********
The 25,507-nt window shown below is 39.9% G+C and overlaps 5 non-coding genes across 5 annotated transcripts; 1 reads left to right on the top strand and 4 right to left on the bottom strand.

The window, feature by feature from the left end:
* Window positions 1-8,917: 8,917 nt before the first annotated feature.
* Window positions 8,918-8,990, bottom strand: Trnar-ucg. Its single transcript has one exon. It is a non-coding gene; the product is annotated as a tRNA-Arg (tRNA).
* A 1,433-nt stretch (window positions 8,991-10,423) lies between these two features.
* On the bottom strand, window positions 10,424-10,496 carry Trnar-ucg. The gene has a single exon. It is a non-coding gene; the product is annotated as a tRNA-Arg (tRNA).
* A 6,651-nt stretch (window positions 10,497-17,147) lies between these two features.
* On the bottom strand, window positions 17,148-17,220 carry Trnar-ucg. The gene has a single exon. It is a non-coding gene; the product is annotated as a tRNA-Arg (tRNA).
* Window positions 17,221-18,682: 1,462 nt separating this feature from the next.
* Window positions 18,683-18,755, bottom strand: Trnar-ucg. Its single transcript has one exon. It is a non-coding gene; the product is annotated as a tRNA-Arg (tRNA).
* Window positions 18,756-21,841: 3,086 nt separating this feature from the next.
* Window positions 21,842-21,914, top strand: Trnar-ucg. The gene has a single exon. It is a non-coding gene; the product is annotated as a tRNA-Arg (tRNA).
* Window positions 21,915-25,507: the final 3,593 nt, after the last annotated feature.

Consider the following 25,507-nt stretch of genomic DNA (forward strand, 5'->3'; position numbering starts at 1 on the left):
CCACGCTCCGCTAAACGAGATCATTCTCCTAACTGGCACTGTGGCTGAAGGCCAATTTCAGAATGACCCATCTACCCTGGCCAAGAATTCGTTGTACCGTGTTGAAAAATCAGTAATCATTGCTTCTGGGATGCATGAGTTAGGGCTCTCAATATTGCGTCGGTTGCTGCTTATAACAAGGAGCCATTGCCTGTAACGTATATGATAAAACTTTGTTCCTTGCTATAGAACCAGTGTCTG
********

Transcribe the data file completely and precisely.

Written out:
The 25,507-nt window shown below is 39.9% G+C and overlaps 5 non-coding genes across 5 annotated transcripts; 1 reads left to right on the top strand and 4 right to left on the bottom strand.

The window, feature by feature from the left end:
* Window positions 1-8,917: 8,917 nt before the first annotated feature.
* Window positions 8,918-8,990, bottom strand: Trnar-ucg. Its single transcript has one exon. It is a non-coding gene; the product is annotated as a tRNA-Arg (tRNA).
* A 1,433-nt stretch (window positions 8,991-10,423) lies between these two features.
* On the bottom strand, window positions 10,424-10,496 carry Trnar-ucg. The gene has a single exon. It is a non-coding gene; the product is annotated as a tRNA-Arg (tRNA).
* A 6,651-nt stretch (window positions 10,497-17,147) lies between these two features.
* On the bottom strand, window positions 17,148-17,220 carry Trnar-ucg. The gene has a single exon. It is a non-coding gene; the product is annotated as a tRNA-Arg (tRNA).
* Window positions 17,221-18,682: 1,462 nt separating this feature from the next.
* Window positions 18,683-18,755, bottom strand: Trnar-ucg. Its single transcript has one exon. It is a non-coding gene; the product is annotated as a tRNA-Arg (tRNA).
* Window positions 18,756-21,841: 3,086 nt separating this feature from the next.
* Window positions 21,842-21,914, top strand: Trnar-ucg. The gene has a single exon. It is a non-coding gene; the product is annotated as a tRNA-Arg (tRNA).
* Window positions 21,915-25,507: the final 3,593 nt, after the last annotated feature.

Consider the following 25,507-nt stretch of genomic DNA (forward strand, 5'->3'; position numbering starts at 1 on the left):
CCACGCTCCGCTAAACGAGATCATTCTCCTAACTGGCACTGTGGCTGAAGGCCAATTTCAGAATGACCCATCTACCCTGGCCAAGAATTCGTTGTACCGTGTTGAAAAATCAGTAATCATTGCTTCTGGGATGCATGAGTTAGGGCTCTCAATATTGCGTCGGTTGCTGCTTATAACAAGGAGCCATTGCCTGTAACGTATATGATAAAACTTTGTTCCTTGCTATAGAACCAGTGTCTG